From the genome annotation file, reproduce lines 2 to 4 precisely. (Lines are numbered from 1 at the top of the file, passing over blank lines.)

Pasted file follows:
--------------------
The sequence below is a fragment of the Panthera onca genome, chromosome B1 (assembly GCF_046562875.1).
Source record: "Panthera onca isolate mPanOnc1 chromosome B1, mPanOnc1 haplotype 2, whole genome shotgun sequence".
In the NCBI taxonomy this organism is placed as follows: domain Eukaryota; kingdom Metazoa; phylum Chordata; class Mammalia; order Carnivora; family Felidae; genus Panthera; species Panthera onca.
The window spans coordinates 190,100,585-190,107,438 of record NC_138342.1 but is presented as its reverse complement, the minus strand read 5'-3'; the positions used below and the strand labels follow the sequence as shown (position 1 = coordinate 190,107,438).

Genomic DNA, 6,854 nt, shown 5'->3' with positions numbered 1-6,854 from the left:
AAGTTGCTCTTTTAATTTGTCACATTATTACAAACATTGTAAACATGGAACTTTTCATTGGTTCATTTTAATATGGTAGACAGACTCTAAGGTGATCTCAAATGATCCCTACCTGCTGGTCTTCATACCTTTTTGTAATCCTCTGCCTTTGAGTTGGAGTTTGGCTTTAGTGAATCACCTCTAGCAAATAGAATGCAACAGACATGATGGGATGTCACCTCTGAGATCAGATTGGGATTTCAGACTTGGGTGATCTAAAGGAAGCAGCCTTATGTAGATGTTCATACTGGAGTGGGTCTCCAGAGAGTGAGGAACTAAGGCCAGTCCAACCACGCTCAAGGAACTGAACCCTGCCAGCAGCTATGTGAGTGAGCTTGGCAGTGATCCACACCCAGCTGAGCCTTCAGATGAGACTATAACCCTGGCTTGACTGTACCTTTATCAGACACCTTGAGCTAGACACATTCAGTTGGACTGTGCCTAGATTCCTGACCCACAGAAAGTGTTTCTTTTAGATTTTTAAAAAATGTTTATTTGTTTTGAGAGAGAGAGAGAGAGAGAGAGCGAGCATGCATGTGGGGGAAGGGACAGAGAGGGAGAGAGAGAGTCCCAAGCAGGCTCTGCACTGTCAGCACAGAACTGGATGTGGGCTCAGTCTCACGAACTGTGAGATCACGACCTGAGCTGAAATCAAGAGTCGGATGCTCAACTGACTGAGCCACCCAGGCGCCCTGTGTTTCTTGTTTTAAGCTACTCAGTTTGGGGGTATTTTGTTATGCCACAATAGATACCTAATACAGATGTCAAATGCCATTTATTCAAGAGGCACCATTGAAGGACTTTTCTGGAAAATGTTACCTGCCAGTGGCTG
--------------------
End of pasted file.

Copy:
Source record: "Panthera onca isolate mPanOnc1 chromosome B1, mPanOnc1 haplotype 2, whole genome shotgun sequence".
In the NCBI taxonomy this organism is placed as follows: domain Eukaryota; kingdom Metazoa; phylum Chordata; class Mammalia; order Carnivora; family Felidae; genus Panthera; species Panthera onca.
The window spans coordinates 190,100,585-190,107,438 of record NC_138342.1 but is presented as its reverse complement, the minus strand read 5'-3'; the positions used below and the strand labels follow the sequence as shown (position 1 = coordinate 190,107,438).